January 11, 2005


Laws (and wealth) of nations: A controversial theory blames countries' lagging economies on Napoleon (Nicholas Thompson, January 9, 2005, Boston Globe)

WHY DO SOME countries prosper while others falter? It's one of the world's trillion-dollar questions.

Consider the case of Malaysia and Indonesia. They are adjacent Southeast Asian countries with similar natural resources (and similar vulnerability to natural disasters), and populations that speak similar languages and adhere to similar forms of Islam. But even before the recent tsunami devastated parts of Indonesia, Malaysia's economy has been prospering while Indonesia's has been floundering. Malaysia's stock market is far more vibrant than its neighbor's, and its average resident is three times richer.

Economists might explain the divergence by pointing to the countries' different responses to the Asian financial crisis of the mid-1990s. Sociologists might find a cultural explanation in Malaysia's powerful community of Chinese immigrants. Historians might point to Indonesia's bloody struggle for independence.

But another fascinating, and hotly contested, explanation lies in the origins of the countries' legal systems. Malaysia was a British colony and its legal system is based on the common law -- the set of rules, norms, and procedures that has guided the legal system of England and the former British Empire (including the United States) for about nine centuries. Indonesia, on the other hand, was a Dutch colony and its legal system derives from French civil law, a set of statutes and principals written under Napoleon in the early 19th century.

According to research published by a group of economists beginning in 1998, countries with a British common law tradition succeed far more frequently in creating effective financial markets. The theory has jolted the legal academy and turned the authors -- Rafael La Porta of Dartmouth's Tuck School of Business, Florencio Lopez-de-Silanes of the Yale School of Management, Andrei Shleifer of Harvard's economics department, and Robert Vishny of the University of Chicago's business school -- into the world's most cited academics on business and economics topics over the past decade.

It has also had reverberations far beyond the ivory tower, as developing nations consult heavily with the scholars, collectively known in their field by the acronym LLSV. In early December, Brazil overhauled its bankruptcy laws in part because of the scholars' recommendations. Even France, the cradle of civil law, has begun funding research into what it can learn from their theory. [...]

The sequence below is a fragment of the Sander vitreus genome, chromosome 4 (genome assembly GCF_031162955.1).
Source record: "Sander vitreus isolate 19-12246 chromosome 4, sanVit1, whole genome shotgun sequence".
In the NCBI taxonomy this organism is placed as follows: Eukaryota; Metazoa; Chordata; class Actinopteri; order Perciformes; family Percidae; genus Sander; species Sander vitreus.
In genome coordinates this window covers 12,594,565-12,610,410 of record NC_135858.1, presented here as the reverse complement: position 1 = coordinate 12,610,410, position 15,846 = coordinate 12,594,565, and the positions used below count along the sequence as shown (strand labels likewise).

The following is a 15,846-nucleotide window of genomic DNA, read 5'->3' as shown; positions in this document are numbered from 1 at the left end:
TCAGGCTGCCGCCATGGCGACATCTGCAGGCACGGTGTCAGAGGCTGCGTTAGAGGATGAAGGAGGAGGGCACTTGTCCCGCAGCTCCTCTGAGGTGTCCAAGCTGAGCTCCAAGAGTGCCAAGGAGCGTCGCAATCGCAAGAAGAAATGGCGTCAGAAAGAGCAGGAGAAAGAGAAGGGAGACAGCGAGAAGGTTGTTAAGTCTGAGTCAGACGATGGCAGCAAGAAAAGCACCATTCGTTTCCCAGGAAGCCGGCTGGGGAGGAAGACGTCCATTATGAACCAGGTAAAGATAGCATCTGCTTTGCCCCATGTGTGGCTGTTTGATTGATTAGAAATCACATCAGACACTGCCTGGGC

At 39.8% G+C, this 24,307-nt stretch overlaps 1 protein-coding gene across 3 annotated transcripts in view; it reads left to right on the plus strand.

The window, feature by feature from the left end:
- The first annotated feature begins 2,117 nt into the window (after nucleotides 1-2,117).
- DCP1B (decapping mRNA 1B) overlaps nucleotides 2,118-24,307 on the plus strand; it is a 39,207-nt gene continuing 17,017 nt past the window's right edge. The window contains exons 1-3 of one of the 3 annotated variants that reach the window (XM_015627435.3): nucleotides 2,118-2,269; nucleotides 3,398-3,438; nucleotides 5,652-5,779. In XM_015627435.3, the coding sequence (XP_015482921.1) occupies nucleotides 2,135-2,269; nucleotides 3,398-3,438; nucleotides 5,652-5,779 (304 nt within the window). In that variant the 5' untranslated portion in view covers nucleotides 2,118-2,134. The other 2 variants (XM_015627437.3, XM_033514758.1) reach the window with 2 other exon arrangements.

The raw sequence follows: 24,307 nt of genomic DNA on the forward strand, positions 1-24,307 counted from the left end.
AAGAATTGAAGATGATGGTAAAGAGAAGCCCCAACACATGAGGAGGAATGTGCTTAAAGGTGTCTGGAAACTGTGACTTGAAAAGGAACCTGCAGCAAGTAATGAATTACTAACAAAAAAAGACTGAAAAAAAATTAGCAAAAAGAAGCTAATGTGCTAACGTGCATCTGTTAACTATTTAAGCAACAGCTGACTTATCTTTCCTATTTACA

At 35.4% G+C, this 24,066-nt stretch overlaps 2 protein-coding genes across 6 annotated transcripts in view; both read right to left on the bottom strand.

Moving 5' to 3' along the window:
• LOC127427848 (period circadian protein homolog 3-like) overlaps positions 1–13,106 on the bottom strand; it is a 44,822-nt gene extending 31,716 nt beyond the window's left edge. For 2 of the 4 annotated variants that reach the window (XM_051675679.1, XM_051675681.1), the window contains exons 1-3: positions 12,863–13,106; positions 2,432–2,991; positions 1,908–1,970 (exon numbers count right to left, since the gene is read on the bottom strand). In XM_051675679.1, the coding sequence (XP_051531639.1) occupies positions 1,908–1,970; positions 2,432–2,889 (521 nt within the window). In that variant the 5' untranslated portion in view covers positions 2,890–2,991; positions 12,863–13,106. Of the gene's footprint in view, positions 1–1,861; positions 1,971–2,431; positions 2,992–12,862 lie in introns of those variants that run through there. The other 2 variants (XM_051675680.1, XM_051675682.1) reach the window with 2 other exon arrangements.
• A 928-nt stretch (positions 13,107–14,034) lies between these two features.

[F]or all its mathematical sophistication, LLSV's research has not gone unchallenged by their fellow number-crunchers. According to Luigi Zingales of the University of Chicago, the economic differences among countries may not come from something intrinsic to common law or civil law, but rather from some other correlated factor. Common law countries, for example, tend to speak English, tend to be Protestant, and tend not to have been decimated by World War II. The English, furthermore, may have done a better job than the French of finding economically viable locations to set up colonies.

"What LLSV has done is a very clever re-labeling of things," said Zingales. "We all know that the Anglo-American countries are different. You can call it the English language, the English tradition, and you can code in all sorts of ways."

The LLSV scholars counter that their regression models try to take all of these variables into account, showing for example that civil law origin has much more of an impact on markets than religion does. They also note that at least they've found something that can be reformed. Legal origin may not explain everything, but changing laws is much easier than converting a country from Catholicism to Protestantism.

In the end, what LLSV has done is provide a giant statistical brief in support of the ideas of John Locke, James Madison, and Adam Smith, and they've updated those ideas for a world that's as interested in economic success as in liberty. Creating a judicial branch that can check the executive and the legislature doesn't just protect individual rights and prevent political persecution. It also improves your stock market and can transform your future. At least, that's the theory.

The equation couldn't be simpler: subtract egalitie.

Posted by Orrin Judd at January 11, 2005 10:29 PM
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